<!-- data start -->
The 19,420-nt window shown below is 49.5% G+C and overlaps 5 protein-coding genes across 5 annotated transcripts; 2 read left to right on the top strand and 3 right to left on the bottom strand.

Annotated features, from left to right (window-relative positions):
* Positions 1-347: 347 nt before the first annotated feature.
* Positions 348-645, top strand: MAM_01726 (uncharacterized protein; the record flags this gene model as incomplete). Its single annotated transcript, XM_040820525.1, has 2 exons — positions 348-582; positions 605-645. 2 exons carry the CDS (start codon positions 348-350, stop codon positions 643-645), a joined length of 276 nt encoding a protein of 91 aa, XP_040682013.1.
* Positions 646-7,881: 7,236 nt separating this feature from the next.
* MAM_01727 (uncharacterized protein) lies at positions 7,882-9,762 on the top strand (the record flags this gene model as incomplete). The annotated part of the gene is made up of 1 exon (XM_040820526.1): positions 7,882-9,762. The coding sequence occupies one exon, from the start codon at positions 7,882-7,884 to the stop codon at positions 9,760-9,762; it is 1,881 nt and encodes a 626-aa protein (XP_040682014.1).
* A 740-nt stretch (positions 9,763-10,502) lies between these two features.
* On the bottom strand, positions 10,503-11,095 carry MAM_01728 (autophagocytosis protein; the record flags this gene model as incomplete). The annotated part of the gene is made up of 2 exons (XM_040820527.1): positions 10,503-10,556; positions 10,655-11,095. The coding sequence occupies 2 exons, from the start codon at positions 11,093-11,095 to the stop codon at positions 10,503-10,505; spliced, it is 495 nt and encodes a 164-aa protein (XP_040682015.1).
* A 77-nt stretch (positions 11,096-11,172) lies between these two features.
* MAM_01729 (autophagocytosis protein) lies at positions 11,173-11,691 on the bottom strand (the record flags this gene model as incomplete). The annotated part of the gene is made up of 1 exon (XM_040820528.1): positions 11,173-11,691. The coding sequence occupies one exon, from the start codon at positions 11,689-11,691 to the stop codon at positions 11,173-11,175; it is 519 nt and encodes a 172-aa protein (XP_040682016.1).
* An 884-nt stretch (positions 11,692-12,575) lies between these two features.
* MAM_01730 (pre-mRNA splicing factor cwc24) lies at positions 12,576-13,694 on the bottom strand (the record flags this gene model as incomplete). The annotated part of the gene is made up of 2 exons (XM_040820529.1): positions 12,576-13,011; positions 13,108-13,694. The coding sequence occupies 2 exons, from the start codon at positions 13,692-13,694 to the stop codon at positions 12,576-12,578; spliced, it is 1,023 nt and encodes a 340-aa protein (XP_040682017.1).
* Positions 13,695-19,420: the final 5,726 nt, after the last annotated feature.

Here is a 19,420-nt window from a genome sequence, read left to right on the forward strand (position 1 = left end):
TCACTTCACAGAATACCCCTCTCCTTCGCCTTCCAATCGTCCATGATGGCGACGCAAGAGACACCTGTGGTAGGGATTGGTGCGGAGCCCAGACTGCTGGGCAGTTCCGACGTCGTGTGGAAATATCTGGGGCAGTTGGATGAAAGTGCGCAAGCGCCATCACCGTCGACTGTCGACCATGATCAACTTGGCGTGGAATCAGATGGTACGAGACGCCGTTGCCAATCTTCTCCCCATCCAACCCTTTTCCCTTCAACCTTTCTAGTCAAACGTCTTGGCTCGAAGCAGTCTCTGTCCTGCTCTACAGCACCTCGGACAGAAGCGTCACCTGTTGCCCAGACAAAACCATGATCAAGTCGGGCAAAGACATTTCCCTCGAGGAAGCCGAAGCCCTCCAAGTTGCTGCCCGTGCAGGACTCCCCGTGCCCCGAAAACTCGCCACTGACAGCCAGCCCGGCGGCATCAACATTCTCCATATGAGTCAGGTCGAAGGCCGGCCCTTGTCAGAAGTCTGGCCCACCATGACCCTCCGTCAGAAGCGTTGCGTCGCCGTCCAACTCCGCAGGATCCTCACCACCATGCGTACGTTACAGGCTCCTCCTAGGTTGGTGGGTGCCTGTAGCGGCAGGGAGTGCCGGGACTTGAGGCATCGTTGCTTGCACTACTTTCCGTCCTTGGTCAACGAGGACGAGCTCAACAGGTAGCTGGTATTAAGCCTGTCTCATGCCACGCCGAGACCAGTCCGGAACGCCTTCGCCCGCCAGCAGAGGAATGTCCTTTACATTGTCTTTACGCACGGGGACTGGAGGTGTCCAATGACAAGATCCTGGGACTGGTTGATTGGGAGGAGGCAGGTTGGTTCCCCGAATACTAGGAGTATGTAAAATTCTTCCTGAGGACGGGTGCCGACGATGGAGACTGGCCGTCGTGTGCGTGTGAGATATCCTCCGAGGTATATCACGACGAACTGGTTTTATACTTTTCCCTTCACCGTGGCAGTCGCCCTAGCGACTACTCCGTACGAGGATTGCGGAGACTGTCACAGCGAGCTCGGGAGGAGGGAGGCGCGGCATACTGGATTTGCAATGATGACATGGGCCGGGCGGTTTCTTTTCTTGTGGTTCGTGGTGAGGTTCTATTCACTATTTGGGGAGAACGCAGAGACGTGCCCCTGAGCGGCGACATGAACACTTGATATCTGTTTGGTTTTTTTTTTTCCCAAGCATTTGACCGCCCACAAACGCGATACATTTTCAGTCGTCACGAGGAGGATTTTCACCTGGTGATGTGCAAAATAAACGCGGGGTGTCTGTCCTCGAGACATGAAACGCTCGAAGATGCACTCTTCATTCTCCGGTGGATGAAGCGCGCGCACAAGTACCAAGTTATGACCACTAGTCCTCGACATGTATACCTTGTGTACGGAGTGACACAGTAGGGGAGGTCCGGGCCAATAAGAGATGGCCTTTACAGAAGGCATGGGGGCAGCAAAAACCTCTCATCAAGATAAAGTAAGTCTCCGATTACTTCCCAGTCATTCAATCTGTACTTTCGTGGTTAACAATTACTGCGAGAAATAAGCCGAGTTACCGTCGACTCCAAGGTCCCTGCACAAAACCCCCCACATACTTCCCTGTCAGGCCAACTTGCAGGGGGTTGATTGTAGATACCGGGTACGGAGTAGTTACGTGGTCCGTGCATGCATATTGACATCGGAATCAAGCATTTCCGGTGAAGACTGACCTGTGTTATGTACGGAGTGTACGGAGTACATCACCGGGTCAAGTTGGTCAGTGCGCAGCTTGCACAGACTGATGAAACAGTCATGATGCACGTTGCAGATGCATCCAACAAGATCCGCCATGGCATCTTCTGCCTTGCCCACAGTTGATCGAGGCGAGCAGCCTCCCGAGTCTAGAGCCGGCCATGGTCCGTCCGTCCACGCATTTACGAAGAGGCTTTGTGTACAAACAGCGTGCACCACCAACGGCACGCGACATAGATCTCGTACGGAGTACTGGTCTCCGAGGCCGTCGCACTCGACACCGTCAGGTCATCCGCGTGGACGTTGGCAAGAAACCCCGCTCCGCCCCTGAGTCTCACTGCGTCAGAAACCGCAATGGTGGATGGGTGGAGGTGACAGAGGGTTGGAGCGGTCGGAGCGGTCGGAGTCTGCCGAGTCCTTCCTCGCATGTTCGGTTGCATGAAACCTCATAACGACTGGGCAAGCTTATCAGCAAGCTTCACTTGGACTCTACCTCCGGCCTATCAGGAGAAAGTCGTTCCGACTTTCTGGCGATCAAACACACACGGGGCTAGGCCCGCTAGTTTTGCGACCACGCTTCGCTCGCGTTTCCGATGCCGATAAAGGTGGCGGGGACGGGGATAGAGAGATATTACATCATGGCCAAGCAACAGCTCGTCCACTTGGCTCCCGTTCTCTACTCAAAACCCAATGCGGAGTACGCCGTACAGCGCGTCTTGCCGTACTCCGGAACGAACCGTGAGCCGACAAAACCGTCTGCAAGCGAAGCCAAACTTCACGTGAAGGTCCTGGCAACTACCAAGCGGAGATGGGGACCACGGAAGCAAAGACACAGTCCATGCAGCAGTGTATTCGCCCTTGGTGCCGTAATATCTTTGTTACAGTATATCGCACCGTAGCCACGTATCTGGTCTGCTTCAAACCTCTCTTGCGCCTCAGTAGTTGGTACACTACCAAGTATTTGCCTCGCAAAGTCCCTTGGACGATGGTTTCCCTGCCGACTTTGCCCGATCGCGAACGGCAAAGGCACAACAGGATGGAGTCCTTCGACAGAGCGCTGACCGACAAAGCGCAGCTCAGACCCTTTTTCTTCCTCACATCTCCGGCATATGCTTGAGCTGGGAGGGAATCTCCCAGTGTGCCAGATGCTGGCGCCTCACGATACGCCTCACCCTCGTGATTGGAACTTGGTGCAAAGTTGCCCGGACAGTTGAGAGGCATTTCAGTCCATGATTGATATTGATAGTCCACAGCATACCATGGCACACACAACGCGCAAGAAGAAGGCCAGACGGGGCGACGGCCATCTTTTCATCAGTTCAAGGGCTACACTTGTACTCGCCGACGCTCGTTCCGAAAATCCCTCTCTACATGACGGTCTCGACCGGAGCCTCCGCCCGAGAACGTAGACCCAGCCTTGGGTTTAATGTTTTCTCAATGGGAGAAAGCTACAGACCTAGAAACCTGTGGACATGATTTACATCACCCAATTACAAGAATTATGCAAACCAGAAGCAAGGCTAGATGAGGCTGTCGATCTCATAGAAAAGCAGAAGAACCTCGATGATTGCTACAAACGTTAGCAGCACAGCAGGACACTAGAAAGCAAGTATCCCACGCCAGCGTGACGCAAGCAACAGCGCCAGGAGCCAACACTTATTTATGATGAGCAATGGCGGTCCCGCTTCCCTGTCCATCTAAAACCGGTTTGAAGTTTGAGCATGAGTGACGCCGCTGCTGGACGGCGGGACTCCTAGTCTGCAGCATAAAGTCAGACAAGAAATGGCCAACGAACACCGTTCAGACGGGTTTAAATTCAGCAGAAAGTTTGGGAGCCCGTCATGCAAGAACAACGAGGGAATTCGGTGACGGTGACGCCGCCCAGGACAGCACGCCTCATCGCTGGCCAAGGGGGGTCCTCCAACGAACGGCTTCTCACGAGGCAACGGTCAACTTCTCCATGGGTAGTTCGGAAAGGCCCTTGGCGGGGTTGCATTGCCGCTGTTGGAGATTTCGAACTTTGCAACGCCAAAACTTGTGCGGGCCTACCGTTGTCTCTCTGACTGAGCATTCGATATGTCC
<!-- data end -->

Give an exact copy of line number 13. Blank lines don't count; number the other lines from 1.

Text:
* Positions 13,695-19,420: the final 5,726 nt, after the last annotated feature.